But nothing malicious or conspiracy-related here.

And by the way, I'm working to gather further info to adjust the review/experiments to put them in the context of the good discussion we've had here.
 
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Bilsch

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But nothing malicious or conspiracy-related here.

And by the way, I'm working to gather further info to adjust the review/experiments to put them in the context of the good discussion we've had here.
Very happy to hear that you are considering some corrections. That really is the most important thing that can come of all this.

Remember though that measuring oxygen uptake in the brewing process is 4th year brewing university level and will take some time to fully grasp. May I suggest you limit your review of the MW600 to simply measuring DO in water and when oxygenating pre-pitch since that’s all this meter is really capable of doing. Limiting the scope should make the job easier. Consider concentrating more on how to setup, calibrate and then confirm the meters function with zero solution.

Be glad to help if you run into issues. Also maybe think about posting the drafts of any corrections here so everyone can weigh in on it.

Hope that helps.
 
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CascadesBrewer

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If any of you use WordPerfect for a website...
Maybe that is the issue. You should talk to him about upgrading to something more modern...like WordPress! ;) Yeah, it is a good day when my spam to legit ratio is only 50:1. If anybody needs leads on increasing their customer retention, or is looking for a vape shop, or CBD, or lingerie, just let me know!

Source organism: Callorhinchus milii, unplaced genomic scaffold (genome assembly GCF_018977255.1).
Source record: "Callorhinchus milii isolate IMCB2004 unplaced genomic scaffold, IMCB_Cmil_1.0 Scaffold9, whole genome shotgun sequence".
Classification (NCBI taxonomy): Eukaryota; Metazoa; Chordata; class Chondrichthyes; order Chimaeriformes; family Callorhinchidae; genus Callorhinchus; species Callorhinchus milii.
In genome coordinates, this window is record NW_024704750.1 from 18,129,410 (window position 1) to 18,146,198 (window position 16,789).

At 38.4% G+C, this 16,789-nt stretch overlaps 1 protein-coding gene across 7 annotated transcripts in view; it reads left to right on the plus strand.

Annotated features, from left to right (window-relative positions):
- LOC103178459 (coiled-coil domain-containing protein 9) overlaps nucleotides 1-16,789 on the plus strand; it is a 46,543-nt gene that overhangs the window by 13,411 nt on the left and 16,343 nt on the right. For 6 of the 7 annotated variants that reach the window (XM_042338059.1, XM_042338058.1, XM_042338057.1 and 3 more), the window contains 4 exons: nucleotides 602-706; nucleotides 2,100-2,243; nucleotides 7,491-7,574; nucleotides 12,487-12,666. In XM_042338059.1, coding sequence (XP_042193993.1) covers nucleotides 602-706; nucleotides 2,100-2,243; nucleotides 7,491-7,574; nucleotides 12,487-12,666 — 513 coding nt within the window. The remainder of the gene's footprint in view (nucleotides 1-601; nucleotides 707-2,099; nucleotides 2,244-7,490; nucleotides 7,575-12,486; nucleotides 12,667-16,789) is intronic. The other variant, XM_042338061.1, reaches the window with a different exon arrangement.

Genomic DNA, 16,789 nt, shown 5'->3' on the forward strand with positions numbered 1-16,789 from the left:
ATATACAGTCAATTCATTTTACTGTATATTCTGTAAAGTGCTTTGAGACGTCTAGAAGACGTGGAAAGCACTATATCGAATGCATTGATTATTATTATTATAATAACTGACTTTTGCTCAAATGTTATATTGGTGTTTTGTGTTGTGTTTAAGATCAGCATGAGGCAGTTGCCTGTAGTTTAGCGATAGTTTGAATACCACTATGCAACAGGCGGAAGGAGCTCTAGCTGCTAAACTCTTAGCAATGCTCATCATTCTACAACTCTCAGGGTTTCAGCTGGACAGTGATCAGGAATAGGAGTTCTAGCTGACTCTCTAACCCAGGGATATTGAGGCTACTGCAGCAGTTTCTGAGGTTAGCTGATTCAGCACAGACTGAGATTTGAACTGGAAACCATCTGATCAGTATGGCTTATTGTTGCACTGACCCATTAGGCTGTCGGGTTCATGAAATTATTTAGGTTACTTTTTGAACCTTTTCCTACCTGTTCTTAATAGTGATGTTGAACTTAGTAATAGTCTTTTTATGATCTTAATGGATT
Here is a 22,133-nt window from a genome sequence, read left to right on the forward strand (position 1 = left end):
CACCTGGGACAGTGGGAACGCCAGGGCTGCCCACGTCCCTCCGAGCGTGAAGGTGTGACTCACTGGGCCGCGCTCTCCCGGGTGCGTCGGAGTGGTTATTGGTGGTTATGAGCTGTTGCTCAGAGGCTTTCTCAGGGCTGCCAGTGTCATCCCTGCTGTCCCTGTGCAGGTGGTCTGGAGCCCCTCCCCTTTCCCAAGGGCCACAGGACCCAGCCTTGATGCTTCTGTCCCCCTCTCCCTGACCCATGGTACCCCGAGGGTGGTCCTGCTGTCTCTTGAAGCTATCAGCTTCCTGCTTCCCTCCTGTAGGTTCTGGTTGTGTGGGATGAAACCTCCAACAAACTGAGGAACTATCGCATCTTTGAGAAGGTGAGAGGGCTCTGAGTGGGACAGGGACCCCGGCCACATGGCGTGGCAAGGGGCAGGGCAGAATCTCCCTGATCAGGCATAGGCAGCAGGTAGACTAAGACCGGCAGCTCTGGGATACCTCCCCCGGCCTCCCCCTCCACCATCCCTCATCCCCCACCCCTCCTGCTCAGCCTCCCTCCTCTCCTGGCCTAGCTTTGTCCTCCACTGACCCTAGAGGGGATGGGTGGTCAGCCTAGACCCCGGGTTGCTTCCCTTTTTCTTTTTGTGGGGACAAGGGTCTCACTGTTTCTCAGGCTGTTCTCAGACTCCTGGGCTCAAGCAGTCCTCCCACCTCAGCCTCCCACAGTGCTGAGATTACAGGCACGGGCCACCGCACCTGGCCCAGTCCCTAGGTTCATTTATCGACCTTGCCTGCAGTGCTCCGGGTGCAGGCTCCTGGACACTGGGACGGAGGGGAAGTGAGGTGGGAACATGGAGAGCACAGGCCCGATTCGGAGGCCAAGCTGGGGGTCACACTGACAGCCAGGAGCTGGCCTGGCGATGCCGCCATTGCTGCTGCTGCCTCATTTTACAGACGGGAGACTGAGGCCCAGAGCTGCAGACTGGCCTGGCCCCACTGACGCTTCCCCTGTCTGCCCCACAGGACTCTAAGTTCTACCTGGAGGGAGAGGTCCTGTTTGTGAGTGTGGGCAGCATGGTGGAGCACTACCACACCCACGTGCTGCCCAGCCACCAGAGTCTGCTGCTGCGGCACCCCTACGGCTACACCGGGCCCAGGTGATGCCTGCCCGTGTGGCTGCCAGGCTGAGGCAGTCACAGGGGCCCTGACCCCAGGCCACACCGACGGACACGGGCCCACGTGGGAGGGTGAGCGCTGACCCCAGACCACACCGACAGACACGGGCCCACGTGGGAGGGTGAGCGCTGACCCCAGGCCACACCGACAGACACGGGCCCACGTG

sibelman

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@Bilsch wrote: "... measuring oxygen uptake in the brewing process is 4th year brewing university level..." <sigh> I'm doubting whether I'll ever learn the comparative benefits of different homebrewing anti-oxygen methods, e.g. keg purging with numerous bursts from a CO2 tank vs. purging via fermentation effluent. Still, I'm grateful for the exchange of ideas and experiences here, even if we can only subjectively measure the results (taste, aroma).

Cheers!
 

Bilsch

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I'm doubting whether I'll ever learn the comparative benefits of different homebrewing anti-oxygen methods…
First you simply decide that you want to learn it. Then you go ask the people that know.
 

sibelman

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First you simply decide that you want to learn it. Then you go ask the people that know.
Back in June you wrote, "There is enough CO2 produced from a ferment to purge the serving keg many times over of the oxygen in contains. You simply need to connect from the fermenter to a cleaned, sanitized and dry serving keg then through a fermentation lock. This had been verified by several people who have the proper measuring equipment."